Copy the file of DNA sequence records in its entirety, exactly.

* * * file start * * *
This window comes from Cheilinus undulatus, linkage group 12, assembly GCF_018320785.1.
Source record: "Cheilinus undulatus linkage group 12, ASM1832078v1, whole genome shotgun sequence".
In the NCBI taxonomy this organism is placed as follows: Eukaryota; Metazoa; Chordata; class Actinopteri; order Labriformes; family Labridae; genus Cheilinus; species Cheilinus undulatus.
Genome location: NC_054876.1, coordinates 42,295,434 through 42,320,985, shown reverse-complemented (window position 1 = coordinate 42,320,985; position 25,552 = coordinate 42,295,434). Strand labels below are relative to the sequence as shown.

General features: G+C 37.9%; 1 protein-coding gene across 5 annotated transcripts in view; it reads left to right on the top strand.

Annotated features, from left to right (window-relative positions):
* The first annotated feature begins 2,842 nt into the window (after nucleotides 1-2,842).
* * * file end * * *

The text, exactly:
This window comes from Cheilinus undulatus, linkage group 12, assembly GCF_018320785.1.
Source record: "Cheilinus undulatus linkage group 12, ASM1832078v1, whole genome shotgun sequence".
In the NCBI taxonomy this organism is placed as follows: Eukaryota; Metazoa; Chordata; class Actinopteri; order Labriformes; family Labridae; genus Cheilinus; species Cheilinus undulatus.
Genome location: NC_054876.1, coordinates 42,295,434 through 42,320,985, shown reverse-complemented (window position 1 = coordinate 42,320,985; position 25,552 = coordinate 42,295,434). Strand labels below are relative to the sequence as shown.

General features: G+C 37.9%; 1 protein-coding gene across 5 annotated transcripts in view; it reads left to right on the top strand.

Annotated features, from left to right (window-relative positions):
* The first annotated feature begins 2,842 nt into the window (after nucleotides 1-2,842).